How and Why NASCAR Fans Should Protect Their Hearing

Loud noises are a part of car racing, so it's smart to protect your ears

Alex Ford/Flickr/CC BY 2.0

Everyone knows that NASCAR race cars are loud, yet many race fans choose to wear no hearing protection of any kind.

Do NASCAR races get loud enough that spectators should consider headphones or earplugs? The short answer is yes. Let's break down the numbers on how loud is too loud.

How Loud Are NASCAR Races?

According to the Occupational Safety and Health Administration (OSHA), a person can listen to a 90 decibel (dB) sound for 8 hours straight without any hearing damage. 90 dB is approximately as loud as a busy city street.

Adding just a few decibels cuts that safe time dramatically. At 115 dB you can only listen safely for 15 minutes. And if you spend two hours listening to sounds at 100 dB, the recommended recovery time to prevent long-term hearing loss is 16 hours of rest (or at least 16 hours away from very loud noises.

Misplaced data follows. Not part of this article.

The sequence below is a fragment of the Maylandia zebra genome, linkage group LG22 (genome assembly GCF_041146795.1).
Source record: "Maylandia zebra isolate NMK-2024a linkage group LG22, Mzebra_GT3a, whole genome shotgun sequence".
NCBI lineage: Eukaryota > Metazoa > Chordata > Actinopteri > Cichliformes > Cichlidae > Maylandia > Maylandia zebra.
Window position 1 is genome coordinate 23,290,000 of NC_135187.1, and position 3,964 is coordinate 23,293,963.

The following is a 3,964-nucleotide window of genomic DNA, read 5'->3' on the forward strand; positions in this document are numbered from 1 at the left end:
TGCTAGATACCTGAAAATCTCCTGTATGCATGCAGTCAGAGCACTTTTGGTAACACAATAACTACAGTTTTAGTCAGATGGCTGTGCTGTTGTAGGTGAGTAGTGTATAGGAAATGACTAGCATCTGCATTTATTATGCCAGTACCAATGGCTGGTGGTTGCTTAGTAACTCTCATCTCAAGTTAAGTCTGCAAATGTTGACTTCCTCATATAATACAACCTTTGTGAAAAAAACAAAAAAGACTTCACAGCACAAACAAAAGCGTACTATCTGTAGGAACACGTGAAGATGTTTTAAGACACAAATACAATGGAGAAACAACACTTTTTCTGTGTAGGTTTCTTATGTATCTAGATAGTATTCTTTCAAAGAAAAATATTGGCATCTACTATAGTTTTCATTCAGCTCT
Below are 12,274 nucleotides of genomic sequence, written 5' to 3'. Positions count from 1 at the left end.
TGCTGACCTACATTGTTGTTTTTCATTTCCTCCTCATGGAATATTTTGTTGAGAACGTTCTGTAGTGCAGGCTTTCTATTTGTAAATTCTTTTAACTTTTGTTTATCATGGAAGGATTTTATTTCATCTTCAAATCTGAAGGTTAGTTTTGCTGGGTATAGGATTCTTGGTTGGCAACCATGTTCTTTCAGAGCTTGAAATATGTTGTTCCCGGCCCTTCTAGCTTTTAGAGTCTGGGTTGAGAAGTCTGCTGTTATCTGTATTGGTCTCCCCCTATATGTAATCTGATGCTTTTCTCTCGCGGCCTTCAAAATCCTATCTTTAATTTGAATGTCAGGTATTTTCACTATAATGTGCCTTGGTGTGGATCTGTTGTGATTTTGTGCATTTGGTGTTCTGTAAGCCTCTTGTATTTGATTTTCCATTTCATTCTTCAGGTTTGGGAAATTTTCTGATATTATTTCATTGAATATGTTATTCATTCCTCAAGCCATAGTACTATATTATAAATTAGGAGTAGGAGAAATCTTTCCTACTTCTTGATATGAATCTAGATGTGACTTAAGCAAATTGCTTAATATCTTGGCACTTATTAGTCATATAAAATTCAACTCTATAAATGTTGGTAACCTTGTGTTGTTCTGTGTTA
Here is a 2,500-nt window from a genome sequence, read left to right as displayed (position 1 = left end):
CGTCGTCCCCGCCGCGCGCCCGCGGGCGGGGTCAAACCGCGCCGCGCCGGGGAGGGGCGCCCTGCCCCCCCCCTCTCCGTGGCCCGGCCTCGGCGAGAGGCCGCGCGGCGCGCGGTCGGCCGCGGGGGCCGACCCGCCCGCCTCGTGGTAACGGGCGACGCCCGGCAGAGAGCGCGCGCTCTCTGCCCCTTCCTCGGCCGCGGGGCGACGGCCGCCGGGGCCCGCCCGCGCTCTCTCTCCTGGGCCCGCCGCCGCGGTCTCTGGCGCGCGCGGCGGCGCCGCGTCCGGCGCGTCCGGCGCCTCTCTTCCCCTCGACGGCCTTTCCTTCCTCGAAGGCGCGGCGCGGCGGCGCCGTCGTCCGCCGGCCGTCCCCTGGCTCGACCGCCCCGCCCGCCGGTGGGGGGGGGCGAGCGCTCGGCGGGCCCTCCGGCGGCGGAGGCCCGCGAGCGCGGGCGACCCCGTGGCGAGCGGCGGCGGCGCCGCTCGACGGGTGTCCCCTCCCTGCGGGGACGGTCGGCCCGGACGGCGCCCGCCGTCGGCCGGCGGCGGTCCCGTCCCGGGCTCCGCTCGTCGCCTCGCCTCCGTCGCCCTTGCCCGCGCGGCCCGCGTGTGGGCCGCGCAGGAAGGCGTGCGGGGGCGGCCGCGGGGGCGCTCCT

A NASCAR race car at full throttle measures approximately 130 dB. That is just one car, not a full field of 43 cars with their sounds echoing off of aluminum grandstands.

Protect Your Ears at the Racetrack

If you own a scanner, buy a decent headset with at least a 20dB noise reduction rating. If you are still on the fence about whether or not you need a scanner, maybe this is reason enough to go for it. Just don't turn up the volume more than you need to.

At an absolute minimum if you are going to a NASCAR race you need to use earplugs. Even buying them at the track they can be had for just a few dollars per pair. Think of it this way: If you can afford tickets to a race, parking, souvenirs, food and drinks you can probably afford a couple bucks to protect your health.